A roadmap to efficient green-blue-ultraviolet light-emitting diodes

Feb 20, 2014 by Donna Mckinney
This is a schematic description of processes responsible for light emitting diode (LED) operation. The thick black lines show the energy band diagram of the conventional (a) and proposed (b) LEDs based on GaN/AlN QWs. In the conventional GaN/AlN QW LEDs the polarization field in the GaN layer enhances strongly the rate of the nonradiative Auger processes leading to reduction of the photoluminescence quantum yield and, consequently, to the "droop" effect with increase of the electrical current. In the proposed LEDs (b) the electric field acting on holes in the QW is compensated by a gradual composition variation of the variable-gap GaAlN alloy resulting in a flat valence band potential. The Auger processes in these QWs are completely suppressed and no droop effect is expected to be seen in such LEDs. Credit: U.S. Naval Research Laboratory

(Phys.org) —Scientists at the U.S. Naval Research Laboratory (NRL) have suggested a method that could significantly increase the efficiency of green-blue-ultraviolet light-emitting diodes based on GaInN/GaN, AlGaN/GaN, and AlInN/GaN quantum wells. Their approach could enable advances in solid state lighting and the creation of low threshold lasers and high power light emitting diodes (LEDs). Their research is published in the January 25 and November 26, 2013 issues of Applied Physics Letters.

Epitaxial perfection in the growth of quantum wells has been the key to achieving light emitting and laser diodes of superior power, efficiency, and performance. Ternary group-III nitrides LEDs based on GaInN/GaN, AlGaN/GaN, and AlInN/GaN quantum wells now find widespread application in energy-efficient as well as decorative . But their use in high-power lighting applications is currently hindered by a significant loss in efficiency even at modest electrical currents. Indeed, the quantum efficiency of the LEDs peaks at relatively low currents—a few tens of amperes per square centimeter—and then steadily drops, by almost half, as the current increases. This "droop" in the efficiency is observed in the visible, blue, as well as ultraviolet spectral regions.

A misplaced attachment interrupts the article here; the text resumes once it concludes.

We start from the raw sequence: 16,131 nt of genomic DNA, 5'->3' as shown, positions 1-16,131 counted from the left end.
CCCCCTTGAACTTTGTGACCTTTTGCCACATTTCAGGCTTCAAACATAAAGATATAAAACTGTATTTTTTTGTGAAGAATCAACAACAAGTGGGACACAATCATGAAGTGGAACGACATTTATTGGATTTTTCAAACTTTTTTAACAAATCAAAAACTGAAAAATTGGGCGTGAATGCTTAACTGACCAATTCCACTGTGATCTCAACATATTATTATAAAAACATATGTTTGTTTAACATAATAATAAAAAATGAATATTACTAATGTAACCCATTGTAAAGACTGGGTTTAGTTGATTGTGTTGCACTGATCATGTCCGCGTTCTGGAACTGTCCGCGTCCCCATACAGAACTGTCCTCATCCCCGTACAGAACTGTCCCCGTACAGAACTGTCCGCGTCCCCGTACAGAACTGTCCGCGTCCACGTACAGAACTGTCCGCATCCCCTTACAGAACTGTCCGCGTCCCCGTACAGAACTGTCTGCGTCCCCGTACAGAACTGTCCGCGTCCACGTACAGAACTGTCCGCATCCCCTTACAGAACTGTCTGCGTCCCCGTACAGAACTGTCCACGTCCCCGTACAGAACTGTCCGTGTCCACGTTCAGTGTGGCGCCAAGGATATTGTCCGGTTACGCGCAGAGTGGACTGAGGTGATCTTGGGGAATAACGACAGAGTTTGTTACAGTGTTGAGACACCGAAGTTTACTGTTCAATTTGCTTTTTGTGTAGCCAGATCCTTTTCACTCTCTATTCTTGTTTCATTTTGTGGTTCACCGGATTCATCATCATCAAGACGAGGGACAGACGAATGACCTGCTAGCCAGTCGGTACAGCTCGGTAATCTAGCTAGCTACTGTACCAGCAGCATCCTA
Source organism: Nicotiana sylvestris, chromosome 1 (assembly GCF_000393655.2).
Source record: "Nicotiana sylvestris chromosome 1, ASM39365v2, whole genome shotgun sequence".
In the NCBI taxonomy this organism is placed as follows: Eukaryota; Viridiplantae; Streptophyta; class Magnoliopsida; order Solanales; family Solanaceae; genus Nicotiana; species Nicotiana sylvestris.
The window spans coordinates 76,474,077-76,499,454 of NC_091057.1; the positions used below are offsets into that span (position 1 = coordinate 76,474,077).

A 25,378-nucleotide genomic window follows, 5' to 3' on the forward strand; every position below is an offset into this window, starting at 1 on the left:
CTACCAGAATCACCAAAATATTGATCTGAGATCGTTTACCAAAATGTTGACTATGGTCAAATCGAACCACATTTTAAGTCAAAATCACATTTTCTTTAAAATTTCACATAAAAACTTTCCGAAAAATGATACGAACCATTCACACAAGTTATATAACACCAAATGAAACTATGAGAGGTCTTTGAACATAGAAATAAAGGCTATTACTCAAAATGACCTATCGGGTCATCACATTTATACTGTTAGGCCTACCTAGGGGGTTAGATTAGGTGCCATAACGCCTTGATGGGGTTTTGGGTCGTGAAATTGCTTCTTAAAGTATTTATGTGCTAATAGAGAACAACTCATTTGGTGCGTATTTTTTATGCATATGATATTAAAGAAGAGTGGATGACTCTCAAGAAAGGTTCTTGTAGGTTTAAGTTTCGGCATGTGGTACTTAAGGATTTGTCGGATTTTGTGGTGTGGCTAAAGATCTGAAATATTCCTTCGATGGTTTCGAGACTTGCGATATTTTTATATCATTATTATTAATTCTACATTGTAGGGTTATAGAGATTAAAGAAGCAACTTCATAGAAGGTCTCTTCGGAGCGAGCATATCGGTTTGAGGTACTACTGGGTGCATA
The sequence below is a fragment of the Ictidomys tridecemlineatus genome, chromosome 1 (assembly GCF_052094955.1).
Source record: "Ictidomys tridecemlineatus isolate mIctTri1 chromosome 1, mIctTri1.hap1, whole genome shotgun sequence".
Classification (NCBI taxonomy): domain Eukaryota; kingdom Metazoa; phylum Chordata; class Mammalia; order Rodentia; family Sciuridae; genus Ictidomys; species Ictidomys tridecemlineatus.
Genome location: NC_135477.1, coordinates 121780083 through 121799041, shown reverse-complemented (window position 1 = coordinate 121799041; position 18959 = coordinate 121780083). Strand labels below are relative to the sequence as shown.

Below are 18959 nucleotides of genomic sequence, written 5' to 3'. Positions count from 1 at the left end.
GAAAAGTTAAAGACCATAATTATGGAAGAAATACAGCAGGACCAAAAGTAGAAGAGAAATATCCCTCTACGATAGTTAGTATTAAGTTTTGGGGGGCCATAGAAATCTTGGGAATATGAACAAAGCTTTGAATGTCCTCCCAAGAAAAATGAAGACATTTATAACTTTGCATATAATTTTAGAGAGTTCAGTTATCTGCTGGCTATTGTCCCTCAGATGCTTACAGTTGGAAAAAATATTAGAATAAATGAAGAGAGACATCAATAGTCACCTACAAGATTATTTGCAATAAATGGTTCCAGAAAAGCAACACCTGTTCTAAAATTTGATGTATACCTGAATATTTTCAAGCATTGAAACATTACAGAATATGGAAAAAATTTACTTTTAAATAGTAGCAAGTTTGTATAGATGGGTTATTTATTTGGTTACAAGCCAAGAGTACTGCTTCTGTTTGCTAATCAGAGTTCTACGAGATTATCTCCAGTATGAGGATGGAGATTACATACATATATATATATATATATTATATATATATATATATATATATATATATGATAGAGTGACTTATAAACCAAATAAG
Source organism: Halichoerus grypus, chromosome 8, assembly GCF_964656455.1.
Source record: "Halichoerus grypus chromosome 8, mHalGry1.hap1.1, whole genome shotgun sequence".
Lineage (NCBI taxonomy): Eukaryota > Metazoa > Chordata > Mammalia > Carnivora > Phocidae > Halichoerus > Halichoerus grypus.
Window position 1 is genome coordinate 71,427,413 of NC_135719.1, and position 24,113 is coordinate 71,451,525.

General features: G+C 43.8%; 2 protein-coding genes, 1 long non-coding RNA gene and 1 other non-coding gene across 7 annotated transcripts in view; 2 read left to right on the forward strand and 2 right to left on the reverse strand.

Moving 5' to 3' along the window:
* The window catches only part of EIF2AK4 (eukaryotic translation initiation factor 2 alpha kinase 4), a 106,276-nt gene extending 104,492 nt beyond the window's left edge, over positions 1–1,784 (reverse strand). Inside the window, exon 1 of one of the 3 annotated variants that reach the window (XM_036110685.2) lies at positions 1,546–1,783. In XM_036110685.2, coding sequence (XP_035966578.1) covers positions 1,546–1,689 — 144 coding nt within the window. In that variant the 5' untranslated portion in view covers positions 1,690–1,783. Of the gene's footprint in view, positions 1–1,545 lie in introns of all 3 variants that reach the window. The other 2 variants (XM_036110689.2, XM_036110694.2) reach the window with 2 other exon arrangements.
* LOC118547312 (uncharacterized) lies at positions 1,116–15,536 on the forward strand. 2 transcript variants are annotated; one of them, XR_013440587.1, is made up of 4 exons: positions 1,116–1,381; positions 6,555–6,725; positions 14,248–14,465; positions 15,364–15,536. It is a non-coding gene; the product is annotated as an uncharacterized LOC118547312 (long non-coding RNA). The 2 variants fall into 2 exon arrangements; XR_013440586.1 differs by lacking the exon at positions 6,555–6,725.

Scientists at NRL's Center for Computational Materials Science, in collaboration with researchers at the Technion, Israel, and Ioffe Physical-Technical Institute, Russia, have created computational models showing that the observed droop effect arises from non-radiative Auger recombination of the injected carriers. The rate of the Auger recombination is proportional to the cube of the carrier concentration. As a result, the noradiative Auger decay rate grows rapidly with current density, quenching the generation of light.

To suppress these non-radiative Auger processes one needs to create quantum wells with a soft confinement potential. Dr. Alexander Efros, a senior researcher in NRL's Materials Science and Technology Division, previously showed theoretically that a softened electrostatic potential prevents carriers from acquiring the momentum necessary for nonradiative Auger processes, and thus suppresses the Auger decay rate. This concept was patented by NRL in March 2013. The latest calculations by the NRL-Technion-Ioffe research team demonstrate that softening the confinement potential—by varying the alloy composition along the growth direction—also completely suppresses the piezoelectric field that normally enhances nonradiative Auger processes in GaN/AlN QWs. The calculations show that the droop effect in such can be significantly or even completely suppressed.

In addition to Dr. Efros at NRL, the members of the research team include Roman Vaxenburg and Efrat Lifshitz from the Israel Institute of Technology, Haifa, Israel, and Anna Rodina from the Ioffe Physical-Technical Institute, St. Petersburg, Russia.

Explore further: Nanoscale engineering boosts performance of quantum dot light emitting diodes

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